Who can I talk to if I have questions?

If you have any questions regarding the information in this leaflet please discuss them with your health care provider. They can access more detailed medical and scientific information from

How can I help to improve drug safety information for pregnant women in the future?

Our online reporting system allows women with a current or previous pregnancy to create a digitally secure ‘my bumps record’. You will be asked to enter information about your health, whether or not you take any medicines, and your pregnancy outcome. You can update your details at any time during pregnancy or afterwards. This information will help us better understand how medicines affect the health of pregnant women and their babies. Please visit to register.

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General information 

Up to 1 out of every 5 pregnancies ends in a miscarriage, and 1 in 40 babies are born with a birth defect. These are referred to as the background population risks.  They describe the chance of these events happening for any pregnancy before taking factors such as the mother’s health during pregnancy, her lifestyle, medicines she takes and the genetic make up of her and the baby’s father into account.

Medicines use in pregnancy

Most medicines used by the mother will cross the placenta and reach the baby. Sometimes this may have beneficial effects for the baby.  There are, however, some medicines that can harm a baby’s normal development.  How a medicine affects a baby may depend on the stage of pregnancy when the medicine is taken. If you are on regular medication you should discuss these effects with your doctor/health care team before becoming pregnant.

If a new medicine is suggested for you during pregnancy, please ensure the doctor or health care professional treating you is aware of your pregnancy.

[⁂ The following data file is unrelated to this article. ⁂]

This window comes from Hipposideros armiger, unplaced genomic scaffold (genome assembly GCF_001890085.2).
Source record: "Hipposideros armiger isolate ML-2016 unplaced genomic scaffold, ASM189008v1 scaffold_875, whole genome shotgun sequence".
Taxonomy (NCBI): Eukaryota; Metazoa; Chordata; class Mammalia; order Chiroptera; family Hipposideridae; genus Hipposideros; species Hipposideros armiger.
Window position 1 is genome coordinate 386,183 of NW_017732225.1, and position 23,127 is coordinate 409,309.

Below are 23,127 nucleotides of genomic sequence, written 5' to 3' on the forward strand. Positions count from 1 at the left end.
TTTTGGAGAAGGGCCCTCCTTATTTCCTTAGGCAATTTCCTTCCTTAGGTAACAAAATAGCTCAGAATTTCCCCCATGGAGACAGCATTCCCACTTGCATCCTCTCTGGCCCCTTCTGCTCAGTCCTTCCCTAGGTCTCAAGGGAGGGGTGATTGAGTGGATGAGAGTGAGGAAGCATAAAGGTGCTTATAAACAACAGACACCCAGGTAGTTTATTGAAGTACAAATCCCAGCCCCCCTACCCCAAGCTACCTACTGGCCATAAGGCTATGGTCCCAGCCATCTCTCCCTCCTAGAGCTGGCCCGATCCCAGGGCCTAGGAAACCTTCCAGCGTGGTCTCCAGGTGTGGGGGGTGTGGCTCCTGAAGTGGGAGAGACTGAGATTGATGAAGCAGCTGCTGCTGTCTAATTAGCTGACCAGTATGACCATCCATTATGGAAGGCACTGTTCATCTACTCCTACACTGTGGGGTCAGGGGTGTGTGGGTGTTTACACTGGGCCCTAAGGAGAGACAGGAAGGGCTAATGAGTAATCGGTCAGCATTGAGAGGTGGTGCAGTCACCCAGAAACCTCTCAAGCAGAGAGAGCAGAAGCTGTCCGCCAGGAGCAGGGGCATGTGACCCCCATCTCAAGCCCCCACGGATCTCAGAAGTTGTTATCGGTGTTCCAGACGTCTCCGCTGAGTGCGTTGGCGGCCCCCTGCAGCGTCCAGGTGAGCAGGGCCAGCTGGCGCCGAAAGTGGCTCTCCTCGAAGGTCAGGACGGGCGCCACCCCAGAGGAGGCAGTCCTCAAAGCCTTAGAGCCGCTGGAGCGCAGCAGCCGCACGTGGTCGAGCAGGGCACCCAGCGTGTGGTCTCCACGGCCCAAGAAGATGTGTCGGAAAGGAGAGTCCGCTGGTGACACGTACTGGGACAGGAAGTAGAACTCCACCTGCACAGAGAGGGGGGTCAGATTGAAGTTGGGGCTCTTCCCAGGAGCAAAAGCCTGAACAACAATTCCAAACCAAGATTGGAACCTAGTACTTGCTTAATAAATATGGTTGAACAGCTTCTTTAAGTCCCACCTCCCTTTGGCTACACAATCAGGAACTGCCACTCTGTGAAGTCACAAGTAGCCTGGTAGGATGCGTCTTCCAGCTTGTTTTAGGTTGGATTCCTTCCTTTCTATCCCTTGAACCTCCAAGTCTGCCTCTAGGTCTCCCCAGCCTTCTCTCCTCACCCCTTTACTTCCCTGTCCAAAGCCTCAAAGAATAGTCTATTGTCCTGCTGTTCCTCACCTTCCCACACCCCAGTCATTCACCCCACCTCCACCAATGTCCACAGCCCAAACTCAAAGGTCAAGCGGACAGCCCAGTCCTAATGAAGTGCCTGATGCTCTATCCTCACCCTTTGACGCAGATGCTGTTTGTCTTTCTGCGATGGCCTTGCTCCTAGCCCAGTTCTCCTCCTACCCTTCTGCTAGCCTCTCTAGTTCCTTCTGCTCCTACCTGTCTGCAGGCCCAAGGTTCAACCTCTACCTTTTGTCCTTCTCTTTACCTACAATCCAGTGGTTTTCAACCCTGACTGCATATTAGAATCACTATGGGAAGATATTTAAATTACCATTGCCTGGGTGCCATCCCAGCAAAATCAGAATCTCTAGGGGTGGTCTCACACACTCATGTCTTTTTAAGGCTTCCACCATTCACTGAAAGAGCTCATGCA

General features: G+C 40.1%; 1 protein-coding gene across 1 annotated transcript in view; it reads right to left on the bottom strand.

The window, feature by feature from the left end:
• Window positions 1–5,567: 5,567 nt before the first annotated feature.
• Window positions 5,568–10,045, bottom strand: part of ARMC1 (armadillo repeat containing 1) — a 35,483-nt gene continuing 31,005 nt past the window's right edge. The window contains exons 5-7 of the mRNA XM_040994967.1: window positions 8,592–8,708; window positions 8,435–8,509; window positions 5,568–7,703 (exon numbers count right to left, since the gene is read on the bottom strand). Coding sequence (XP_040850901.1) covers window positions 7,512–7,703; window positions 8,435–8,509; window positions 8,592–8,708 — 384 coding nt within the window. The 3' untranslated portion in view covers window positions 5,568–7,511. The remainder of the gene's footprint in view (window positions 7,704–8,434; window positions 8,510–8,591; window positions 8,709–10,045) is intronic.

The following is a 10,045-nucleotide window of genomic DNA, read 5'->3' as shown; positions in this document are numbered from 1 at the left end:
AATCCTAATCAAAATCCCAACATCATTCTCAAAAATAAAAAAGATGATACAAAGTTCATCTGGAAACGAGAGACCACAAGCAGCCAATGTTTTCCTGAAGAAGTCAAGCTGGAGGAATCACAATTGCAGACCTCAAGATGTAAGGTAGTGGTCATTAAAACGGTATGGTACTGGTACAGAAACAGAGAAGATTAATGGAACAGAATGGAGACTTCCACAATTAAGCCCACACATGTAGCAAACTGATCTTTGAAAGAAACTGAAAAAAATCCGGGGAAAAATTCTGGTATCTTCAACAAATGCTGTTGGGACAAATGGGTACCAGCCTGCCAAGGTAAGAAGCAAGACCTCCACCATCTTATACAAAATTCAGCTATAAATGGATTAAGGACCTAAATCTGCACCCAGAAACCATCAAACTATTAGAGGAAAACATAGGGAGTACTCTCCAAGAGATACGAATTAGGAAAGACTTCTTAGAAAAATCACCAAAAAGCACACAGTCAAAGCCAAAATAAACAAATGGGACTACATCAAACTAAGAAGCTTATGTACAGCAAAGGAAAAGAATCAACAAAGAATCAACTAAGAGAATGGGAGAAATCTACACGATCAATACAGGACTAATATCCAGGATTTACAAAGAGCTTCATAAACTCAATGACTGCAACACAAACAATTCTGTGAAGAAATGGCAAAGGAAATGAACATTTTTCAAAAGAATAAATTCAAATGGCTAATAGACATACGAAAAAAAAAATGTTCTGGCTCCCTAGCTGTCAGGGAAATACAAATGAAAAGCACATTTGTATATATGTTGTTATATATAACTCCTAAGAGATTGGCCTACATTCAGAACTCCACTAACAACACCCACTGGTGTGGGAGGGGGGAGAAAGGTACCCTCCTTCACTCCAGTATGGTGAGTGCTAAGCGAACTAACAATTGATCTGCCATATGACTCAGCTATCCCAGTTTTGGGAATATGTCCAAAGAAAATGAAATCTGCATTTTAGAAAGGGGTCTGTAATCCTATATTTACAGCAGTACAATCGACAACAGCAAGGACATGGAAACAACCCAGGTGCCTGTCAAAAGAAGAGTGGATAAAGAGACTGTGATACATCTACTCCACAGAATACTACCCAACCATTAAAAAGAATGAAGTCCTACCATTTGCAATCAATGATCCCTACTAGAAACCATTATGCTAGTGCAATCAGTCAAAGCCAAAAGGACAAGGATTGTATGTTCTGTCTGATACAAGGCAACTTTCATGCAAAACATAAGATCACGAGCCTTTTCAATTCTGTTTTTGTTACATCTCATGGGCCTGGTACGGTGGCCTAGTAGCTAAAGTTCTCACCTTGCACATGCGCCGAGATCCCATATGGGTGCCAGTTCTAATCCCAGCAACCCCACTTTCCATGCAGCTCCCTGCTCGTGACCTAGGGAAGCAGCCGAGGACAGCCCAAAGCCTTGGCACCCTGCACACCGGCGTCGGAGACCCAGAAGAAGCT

When deciding whether or not to use a medicine in pregnancy you need to weigh up how the medicine might improve your and/or your unborn baby’s health against any possible problems that the drug may cause. Our bumps leaflets are written to provide you with a summary of what is known about use of a specific medicine in pregnancy so that you can decide together with your health care provider what is best for you and your baby.   

Every pregnancy is unique. The decision to start, stop, continue or change a prescribed medicine before or during pregnancy should be made in consultation with your health care provider. It is very helpful if you can record all your medication taken in pregnancy in your hand held maternity records.

Disclaimer: This information is not intended to replace the individual care and advice of your health care provider. New information is continually becoming available. Whilst every effort will be made to ensure that this information is accurate and up to date at the time of publication, we cannot cover every eventuality and the information providers cannot be held responsible for any adverse outcomes following decisions made on the basis of this information. We strongly advise that printouts should NOT be kept for any length of time, or for “future reference” as they can rapidly become out of date.